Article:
Sunday, January 20, 2019

Politics and Poetry

Without care, this Blog could become the Mary Oliver Fan Club site! But in honor of this marvelous writer, and while it’s fresh, at least two more of some 50 poems I’d love to share.

If you know her work, you’re aware that she probably writes less about people and the human world than any other poet, living or dead. So when she does slip in a poem about politics, for example, you stand up and pay attention. It’s not that she doesn’t care. More that she made the choice of placing the center of her life elsewhere, into the reliable world of Nature’s bounty, even with its storms and death and expected and unexpected terrors.  Consider this poem from her book Red Bird:

Not This, Not That

Nor anything,
Not the eastern wind whose other name
    Is rain,
Nor the burning heats of the dunes
   At the crown of summer,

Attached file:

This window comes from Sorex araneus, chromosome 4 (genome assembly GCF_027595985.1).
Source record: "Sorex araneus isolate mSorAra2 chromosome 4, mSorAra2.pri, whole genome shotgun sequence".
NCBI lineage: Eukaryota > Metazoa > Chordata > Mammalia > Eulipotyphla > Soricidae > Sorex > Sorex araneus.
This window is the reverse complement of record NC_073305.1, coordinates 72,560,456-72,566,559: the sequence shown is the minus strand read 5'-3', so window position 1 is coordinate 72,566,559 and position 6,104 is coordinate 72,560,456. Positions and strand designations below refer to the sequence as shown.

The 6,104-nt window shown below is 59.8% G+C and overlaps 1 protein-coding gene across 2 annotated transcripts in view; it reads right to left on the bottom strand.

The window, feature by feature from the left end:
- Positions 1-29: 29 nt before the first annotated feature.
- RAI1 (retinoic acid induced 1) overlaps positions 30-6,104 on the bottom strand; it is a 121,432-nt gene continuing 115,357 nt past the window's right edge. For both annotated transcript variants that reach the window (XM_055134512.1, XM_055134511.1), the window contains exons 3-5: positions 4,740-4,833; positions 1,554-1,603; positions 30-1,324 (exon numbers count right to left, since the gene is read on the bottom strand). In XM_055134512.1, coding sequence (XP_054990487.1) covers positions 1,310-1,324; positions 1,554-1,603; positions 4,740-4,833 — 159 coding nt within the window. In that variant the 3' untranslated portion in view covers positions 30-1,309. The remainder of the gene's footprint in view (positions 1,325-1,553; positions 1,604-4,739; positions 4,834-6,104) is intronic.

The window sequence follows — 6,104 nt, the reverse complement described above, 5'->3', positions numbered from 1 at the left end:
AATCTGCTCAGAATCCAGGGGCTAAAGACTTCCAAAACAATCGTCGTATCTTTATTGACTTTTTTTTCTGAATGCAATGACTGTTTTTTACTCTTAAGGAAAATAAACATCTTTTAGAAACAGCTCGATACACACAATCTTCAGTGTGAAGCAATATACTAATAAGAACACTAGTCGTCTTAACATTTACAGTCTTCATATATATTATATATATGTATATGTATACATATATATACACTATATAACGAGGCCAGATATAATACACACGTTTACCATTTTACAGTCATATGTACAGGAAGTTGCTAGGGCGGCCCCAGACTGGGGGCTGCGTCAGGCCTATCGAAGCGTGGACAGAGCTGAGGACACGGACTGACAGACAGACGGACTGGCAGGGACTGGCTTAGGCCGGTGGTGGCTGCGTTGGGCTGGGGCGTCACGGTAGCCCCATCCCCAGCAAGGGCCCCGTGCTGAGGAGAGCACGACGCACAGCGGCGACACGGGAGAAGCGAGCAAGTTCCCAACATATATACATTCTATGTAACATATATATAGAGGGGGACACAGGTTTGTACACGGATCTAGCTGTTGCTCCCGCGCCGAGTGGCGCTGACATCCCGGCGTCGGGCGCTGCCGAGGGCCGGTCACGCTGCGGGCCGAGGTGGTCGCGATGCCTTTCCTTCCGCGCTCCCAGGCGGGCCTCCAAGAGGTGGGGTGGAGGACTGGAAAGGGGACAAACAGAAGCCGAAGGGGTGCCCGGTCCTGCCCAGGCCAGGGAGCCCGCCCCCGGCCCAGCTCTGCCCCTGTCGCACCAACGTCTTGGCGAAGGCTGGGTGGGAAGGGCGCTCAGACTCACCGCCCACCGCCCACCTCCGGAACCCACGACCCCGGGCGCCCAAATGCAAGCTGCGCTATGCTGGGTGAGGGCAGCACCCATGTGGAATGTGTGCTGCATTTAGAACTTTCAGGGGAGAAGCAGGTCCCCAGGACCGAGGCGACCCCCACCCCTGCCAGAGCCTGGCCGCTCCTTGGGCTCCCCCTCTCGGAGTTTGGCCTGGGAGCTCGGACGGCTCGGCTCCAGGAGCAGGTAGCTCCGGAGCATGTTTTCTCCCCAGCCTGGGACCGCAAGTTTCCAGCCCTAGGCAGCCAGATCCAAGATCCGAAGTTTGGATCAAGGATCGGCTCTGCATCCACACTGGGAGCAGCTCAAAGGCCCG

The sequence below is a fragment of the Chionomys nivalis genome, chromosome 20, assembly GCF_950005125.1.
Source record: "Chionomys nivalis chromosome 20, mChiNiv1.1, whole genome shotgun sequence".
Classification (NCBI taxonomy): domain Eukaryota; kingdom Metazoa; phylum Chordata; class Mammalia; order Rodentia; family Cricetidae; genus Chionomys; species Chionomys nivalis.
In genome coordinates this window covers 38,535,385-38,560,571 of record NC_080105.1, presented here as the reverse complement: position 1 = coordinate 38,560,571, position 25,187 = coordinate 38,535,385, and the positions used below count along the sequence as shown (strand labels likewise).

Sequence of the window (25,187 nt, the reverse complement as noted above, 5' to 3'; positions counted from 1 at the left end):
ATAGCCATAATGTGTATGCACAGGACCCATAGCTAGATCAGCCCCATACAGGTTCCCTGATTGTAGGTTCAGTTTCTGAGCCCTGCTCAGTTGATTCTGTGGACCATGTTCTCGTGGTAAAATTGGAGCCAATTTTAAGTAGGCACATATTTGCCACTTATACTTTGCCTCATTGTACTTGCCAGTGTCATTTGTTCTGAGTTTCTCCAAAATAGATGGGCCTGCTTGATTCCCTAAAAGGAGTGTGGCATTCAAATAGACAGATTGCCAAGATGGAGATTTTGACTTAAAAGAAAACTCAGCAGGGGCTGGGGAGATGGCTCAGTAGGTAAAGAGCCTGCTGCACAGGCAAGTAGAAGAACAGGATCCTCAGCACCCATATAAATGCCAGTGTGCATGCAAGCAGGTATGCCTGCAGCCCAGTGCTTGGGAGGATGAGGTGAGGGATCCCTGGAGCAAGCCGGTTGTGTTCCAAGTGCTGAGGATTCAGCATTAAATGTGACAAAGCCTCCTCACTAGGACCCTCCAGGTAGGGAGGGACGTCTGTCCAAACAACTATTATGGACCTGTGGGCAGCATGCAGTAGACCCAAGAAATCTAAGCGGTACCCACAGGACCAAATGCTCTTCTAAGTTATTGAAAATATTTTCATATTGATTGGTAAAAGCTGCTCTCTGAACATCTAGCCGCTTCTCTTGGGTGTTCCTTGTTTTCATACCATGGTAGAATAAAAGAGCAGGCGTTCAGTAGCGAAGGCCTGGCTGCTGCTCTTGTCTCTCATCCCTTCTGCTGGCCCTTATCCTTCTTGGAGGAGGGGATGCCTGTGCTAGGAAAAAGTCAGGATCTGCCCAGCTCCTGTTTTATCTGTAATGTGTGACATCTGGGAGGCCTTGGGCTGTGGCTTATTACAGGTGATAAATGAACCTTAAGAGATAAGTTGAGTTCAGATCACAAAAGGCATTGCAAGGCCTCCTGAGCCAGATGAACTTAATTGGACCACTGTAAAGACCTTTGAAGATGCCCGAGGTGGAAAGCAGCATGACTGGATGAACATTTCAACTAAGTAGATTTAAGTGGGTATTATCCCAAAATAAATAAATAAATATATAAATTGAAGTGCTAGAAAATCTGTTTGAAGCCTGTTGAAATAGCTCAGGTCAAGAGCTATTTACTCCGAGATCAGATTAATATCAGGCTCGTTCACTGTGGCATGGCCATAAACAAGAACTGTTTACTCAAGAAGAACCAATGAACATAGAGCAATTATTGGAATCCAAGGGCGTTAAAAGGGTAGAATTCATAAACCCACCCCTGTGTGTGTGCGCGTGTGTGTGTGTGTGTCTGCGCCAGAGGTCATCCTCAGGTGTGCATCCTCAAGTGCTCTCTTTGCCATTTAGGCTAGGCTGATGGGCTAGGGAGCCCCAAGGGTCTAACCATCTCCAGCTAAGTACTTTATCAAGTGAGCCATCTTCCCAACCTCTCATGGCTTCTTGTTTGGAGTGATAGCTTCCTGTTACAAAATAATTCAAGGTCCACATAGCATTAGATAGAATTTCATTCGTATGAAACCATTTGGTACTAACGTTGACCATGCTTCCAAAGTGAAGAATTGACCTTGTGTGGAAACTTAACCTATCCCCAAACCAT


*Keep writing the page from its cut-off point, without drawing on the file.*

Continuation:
Nor the ticks, that new, ferocious populace,

Nor the President who loves blood,
Nor the governmental agencies that love money,

Will alter

My love for you, my friends and my beloved,
Or for you, oh ghosts of Emerson and Whitman

Or for you, oh blue sky of a summer morning,
That makes me roll in a barrel of gratitude
   Down hills,

Of for you, oldest of friends; hope;
Or for you, newest of friends: faith;

Or for you, silliest and dearest of surprises, my
Own life.

On the opposite page is another, yet more political poem, published in 2008 (before Obama’s election), that doesn’t console at the end with love, hope and faith and describes so perfectly part of who we have been as a country and never more disastrously than today.


Of the Empire

We will be known as a culture that feared death
And adored power, that tried to vanquish insecurity
for the few and cared little for the penury of the
many. We will be known as a culture that taught
and rewarded the amassing of things, that spoke
little if at all about the quality of life for
people (other people), for dogs, for rivers. All
the world, in our eyes, they will say, was a
commodity. And they will say that this structure
was held together politically, which it was, and
they will say also that our politics was no more
than an apparatus to accommodate the feelings of
the heart, and that the heart, in those days,
was small, and hard, and full of meanness.

How we need poets to tell the truth!

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